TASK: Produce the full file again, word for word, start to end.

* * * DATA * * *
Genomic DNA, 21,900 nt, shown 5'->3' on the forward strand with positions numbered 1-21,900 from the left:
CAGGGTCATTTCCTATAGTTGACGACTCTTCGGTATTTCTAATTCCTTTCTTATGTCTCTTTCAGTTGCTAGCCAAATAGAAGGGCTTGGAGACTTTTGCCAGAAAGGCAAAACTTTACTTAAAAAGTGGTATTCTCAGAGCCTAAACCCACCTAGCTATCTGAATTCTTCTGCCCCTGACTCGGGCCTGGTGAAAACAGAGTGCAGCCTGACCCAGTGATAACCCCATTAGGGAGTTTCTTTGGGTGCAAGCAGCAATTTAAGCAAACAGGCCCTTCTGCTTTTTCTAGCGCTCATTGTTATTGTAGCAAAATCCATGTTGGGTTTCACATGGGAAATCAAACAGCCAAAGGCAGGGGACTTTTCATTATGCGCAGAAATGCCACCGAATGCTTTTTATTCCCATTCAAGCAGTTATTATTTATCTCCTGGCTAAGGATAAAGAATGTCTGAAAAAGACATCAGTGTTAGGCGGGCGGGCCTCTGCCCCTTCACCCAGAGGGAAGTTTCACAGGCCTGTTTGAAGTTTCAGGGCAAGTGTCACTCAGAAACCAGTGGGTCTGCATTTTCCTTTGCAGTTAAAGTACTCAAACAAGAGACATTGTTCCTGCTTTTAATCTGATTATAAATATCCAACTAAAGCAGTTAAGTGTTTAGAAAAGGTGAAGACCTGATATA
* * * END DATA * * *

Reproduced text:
Genomic DNA, 21,900 nt, shown 5'->3' on the forward strand with positions numbered 1-21,900 from the left:
CAGGGTCATTTCCTATAGTTGACGACTCTTCGGTATTTCTAATTCCTTTCTTATGTCTCTTTCAGTTGCTAGCCAAATAGAAGGGCTTGGAGACTTTTGCCAGAAAGGCAAAACTTTACTTAAAAAGTGGTATTCTCAGAGCCTAAACCCACCTAGCTATCTGAATTCTTCTGCCCCTGACTCGGGCCTGGTGAAAACAGAGTGCAGCCTGACCCAGTGATAACCCCATTAGGGAGTTTCTTTGGGTGCAAGCAGCAATTTAAGCAAACAGGCCCTTCTGCTTTTTCTAGCGCTCATTGTTATTGTAGCAAAATCCATGTTGGGTTTCACATGGGAAATCAAACAGCCAAAGGCAGGGGACTTTTCATTATGCGCAGAAATGCCACCGAATGCTTTTTATTCCCATTCAAGCAGTTATTATTTATCTCCTGGCTAAGGATAAAGAATGTCTGAAAAAGACATCAGTGTTAGGCGGGCGGGCCTCTGCCCCTTCACCCAGAGGGAAGTTTCACAGGCCTGTTTGAAGTTTCAGGGCAAGTGTCACTCAGAAACCAGTGGGTCTGCATTTTCCTTTGCAGTTAAAGTACTCAAACAAGAGACATTGTTCCTGCTTTTAATCTGATTATAAATATCCAACTAAAGCAGTTAAGTGTTTAGAAAAGGTGAAGACCTGATATA